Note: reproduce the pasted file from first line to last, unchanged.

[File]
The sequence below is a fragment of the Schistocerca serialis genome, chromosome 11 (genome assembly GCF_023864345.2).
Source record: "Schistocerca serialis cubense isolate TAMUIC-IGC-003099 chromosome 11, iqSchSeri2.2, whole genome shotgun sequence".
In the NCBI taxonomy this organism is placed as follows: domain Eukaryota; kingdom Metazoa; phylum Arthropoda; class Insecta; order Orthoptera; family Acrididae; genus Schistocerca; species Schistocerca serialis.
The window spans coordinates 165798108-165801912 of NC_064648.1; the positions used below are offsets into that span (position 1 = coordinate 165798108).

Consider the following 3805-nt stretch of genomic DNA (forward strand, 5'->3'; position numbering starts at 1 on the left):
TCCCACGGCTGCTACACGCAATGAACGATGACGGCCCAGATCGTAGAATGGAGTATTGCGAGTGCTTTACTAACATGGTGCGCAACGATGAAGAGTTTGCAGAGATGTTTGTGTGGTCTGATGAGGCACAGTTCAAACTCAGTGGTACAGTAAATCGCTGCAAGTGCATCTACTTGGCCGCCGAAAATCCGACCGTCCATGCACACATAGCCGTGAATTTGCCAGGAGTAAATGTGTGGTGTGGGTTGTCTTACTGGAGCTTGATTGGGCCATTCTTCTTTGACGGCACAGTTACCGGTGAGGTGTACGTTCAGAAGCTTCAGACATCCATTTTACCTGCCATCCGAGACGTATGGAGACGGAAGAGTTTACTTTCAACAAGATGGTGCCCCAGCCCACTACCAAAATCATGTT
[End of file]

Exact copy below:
The sequence below is a fragment of the Schistocerca serialis genome, chromosome 11 (genome assembly GCF_023864345.2).
Source record: "Schistocerca serialis cubense isolate TAMUIC-IGC-003099 chromosome 11, iqSchSeri2.2, whole genome shotgun sequence".
In the NCBI taxonomy this organism is placed as follows: domain Eukaryota; kingdom Metazoa; phylum Arthropoda; class Insecta; order Orthoptera; family Acrididae; genus Schistocerca; species Schistocerca serialis.
The window spans coordinates 165798108-165801912 of NC_064648.1; the positions used below are offsets into that span (position 1 = coordinate 165798108).

Consider the following 3805-nt stretch of genomic DNA (forward strand, 5'->3'; position numbering starts at 1 on the left):
TCCCACGGCTGCTACACGCAATGAACGATGACGGCCCAGATCGTAGAATGGAGTATTGCGAGTGCTTTACTAACATGGTGCGCAACGATGAAGAGTTTGCAGAGATGTTTGTGTGGTCTGATGAGGCACAGTTCAAACTCAGTGGTACAGTAAATCGCTGCAAGTGCATCTACTTGGCCGCCGAAAATCCGACCGTCCATGCACACATAGCCGTGAATTTGCCAGGAGTAAATGTGTGGTGTGGGTTGTCTTACTGGAGCTTGATTGGGCCATTCTTCTTTGACGGCACAGTTACCGGTGAGGTGTACGTTCAGAAGCTTCAGACATCCATTTTACCTGCCATCCGAGACGTATGGAGACGGAAGAGTTTACTTTCAACAAGATGGTGCCCCAGCCCACTACCAAAATCATGTT